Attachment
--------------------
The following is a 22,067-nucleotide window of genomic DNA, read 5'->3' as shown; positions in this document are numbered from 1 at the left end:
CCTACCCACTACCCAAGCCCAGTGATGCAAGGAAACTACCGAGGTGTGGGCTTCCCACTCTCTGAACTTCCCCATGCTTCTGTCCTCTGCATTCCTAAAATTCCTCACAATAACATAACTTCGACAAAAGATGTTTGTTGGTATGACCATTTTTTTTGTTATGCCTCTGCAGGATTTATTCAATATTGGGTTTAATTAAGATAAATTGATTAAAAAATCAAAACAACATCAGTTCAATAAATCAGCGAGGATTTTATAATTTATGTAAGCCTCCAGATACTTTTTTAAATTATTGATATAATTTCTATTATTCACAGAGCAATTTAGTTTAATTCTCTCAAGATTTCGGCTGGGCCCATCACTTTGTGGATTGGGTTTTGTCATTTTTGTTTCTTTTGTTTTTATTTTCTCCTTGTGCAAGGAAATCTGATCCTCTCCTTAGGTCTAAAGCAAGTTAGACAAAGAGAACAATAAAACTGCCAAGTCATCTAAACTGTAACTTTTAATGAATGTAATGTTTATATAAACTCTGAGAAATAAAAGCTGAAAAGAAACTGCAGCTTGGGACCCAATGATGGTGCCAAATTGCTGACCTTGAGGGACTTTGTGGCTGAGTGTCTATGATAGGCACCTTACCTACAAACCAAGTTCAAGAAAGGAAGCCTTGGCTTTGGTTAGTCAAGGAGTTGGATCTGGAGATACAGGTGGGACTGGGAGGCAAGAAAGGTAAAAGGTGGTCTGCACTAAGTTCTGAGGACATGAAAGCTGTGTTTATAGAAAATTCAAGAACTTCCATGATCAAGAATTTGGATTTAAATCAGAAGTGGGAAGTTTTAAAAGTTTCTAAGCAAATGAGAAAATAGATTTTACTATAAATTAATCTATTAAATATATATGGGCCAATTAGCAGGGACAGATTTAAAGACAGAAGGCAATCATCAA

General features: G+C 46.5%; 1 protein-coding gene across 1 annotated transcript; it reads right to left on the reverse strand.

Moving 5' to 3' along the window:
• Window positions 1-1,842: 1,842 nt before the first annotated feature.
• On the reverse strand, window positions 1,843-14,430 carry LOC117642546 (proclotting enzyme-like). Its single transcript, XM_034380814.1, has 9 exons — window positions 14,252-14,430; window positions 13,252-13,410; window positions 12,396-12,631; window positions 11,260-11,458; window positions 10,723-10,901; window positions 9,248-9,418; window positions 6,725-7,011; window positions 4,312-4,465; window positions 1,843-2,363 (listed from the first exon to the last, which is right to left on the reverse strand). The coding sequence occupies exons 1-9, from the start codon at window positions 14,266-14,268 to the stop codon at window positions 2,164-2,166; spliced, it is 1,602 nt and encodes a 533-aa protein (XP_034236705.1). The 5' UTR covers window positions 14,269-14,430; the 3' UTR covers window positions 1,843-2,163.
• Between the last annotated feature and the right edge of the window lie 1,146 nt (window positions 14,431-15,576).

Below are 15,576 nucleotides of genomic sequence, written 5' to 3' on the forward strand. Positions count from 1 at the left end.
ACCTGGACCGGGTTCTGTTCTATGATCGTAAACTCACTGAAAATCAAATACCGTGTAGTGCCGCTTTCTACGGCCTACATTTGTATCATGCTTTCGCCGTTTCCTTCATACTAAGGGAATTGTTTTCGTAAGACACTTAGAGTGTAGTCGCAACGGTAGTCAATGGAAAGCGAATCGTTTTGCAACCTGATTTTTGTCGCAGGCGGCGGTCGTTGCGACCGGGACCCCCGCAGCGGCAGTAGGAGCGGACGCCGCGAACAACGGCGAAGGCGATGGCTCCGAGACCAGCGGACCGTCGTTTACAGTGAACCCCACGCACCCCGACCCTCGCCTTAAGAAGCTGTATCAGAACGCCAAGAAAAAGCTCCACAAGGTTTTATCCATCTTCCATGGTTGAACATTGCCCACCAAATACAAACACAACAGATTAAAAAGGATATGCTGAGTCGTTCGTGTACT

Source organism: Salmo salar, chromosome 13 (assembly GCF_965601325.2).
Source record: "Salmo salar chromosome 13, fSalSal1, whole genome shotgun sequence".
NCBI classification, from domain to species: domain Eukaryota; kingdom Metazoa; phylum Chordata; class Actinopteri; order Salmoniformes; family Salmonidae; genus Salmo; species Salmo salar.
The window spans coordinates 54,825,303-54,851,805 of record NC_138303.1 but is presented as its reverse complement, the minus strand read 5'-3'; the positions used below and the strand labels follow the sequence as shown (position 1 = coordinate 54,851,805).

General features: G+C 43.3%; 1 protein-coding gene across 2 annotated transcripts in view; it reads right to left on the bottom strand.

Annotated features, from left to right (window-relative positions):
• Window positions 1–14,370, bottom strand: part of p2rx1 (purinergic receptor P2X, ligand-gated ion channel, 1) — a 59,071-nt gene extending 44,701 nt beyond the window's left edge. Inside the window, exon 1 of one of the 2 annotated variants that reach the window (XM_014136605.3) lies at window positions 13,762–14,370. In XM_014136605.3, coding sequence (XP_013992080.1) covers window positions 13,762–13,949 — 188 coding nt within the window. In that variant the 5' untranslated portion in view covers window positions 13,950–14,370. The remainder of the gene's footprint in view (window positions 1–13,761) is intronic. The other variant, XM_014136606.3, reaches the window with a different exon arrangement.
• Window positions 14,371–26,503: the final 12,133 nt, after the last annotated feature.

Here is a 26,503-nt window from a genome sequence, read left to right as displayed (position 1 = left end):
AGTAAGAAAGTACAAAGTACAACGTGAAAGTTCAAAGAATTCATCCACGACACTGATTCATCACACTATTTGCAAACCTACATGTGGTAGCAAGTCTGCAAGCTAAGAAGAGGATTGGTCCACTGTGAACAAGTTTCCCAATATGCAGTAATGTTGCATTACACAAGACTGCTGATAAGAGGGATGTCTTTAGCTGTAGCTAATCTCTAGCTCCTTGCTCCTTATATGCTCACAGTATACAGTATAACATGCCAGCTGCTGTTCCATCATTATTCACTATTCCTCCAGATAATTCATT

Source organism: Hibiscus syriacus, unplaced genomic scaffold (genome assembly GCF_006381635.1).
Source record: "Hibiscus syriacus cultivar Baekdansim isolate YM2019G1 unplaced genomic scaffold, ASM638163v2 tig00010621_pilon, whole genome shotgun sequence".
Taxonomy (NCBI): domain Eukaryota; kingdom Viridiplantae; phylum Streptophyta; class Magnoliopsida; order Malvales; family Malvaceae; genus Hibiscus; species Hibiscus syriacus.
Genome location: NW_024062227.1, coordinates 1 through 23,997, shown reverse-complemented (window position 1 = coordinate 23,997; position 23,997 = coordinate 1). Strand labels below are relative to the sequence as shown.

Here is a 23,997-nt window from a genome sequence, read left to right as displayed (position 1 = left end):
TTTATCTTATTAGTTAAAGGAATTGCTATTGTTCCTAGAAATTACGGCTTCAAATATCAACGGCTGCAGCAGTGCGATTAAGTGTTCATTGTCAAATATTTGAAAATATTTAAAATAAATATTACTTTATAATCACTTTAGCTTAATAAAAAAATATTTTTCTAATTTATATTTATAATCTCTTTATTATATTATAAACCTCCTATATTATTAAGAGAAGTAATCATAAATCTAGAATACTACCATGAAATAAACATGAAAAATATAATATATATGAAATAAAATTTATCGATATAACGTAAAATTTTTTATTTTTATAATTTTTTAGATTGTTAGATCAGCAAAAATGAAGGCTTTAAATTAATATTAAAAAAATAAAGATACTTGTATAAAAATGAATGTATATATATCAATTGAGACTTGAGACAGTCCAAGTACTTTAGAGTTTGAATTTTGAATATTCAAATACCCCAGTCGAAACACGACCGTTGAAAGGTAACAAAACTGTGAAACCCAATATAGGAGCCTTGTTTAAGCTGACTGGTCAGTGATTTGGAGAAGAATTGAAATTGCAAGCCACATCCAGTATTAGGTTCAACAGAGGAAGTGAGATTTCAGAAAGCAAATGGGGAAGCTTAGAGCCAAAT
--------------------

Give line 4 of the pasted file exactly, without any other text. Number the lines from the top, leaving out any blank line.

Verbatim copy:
Moving 5' to 3' along the window: